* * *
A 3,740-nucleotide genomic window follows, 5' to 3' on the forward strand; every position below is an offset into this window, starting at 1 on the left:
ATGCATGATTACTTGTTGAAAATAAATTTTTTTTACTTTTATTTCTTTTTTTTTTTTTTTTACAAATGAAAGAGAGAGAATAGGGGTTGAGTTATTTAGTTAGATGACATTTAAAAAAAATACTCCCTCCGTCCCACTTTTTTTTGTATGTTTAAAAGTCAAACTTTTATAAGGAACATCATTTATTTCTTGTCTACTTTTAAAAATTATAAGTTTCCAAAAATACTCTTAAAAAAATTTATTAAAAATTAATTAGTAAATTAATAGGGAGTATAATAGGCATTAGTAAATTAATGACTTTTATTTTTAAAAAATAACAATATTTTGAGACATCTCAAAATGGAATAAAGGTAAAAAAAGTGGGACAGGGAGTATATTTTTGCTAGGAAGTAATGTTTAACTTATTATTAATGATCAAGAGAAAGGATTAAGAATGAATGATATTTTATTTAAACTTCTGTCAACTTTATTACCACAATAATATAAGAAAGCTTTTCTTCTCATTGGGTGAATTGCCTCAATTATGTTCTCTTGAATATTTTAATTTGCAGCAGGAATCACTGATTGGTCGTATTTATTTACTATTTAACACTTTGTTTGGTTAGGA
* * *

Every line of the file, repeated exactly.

A 3,740-nucleotide genomic window follows, 5' to 3' on the forward strand; every position below is an offset into this window, starting at 1 on the left:
ATGCATGATTACTTGTTGAAAATAAATTTTTTTTACTTTTATTTCTTTTTTTTTTTTTTTTACAAATGAAAGAGAGAGAATAGGGGTTGAGTTATTTAGTTAGATGACATTTAAAAAAAATACTCCCTCCGTCCCACTTTTTTTTGTATGTTTAAAAGTCAAACTTTTATAAGGAACATCATTTATTTCTTGTCTACTTTTAAAAATTATAAGTTTCCAAAAATACTCTTAAAAAAATTTATTAAAAATTAATTAGTAAATTAATAGGGAGTATAATAGGCATTAGTAAATTAATGACTTTTATTTTTAAAAAATAACAATATTTTGAGACATCTCAAAATGGAATAAAGGTAAAAAAAGTGGGACAGGGAGTATATTTTTGCTAGGAAGTAATGTTTAACTTATTATTAATGATCAAGAGAAAGGATTAAGAATGAATGATATTTTATTTAAACTTCTGTCAACTTTATTACCACAATAATATAAGAAAGCTTTTCTTCTCATTGGGTGAATTGCCTCAATTATGTTCTCTTGAATATTTTAATTTGCAGCAGGAATCACTGATTGGTCGTATTTATTTACTATTTAACACTTTGTTTGGTTAGGA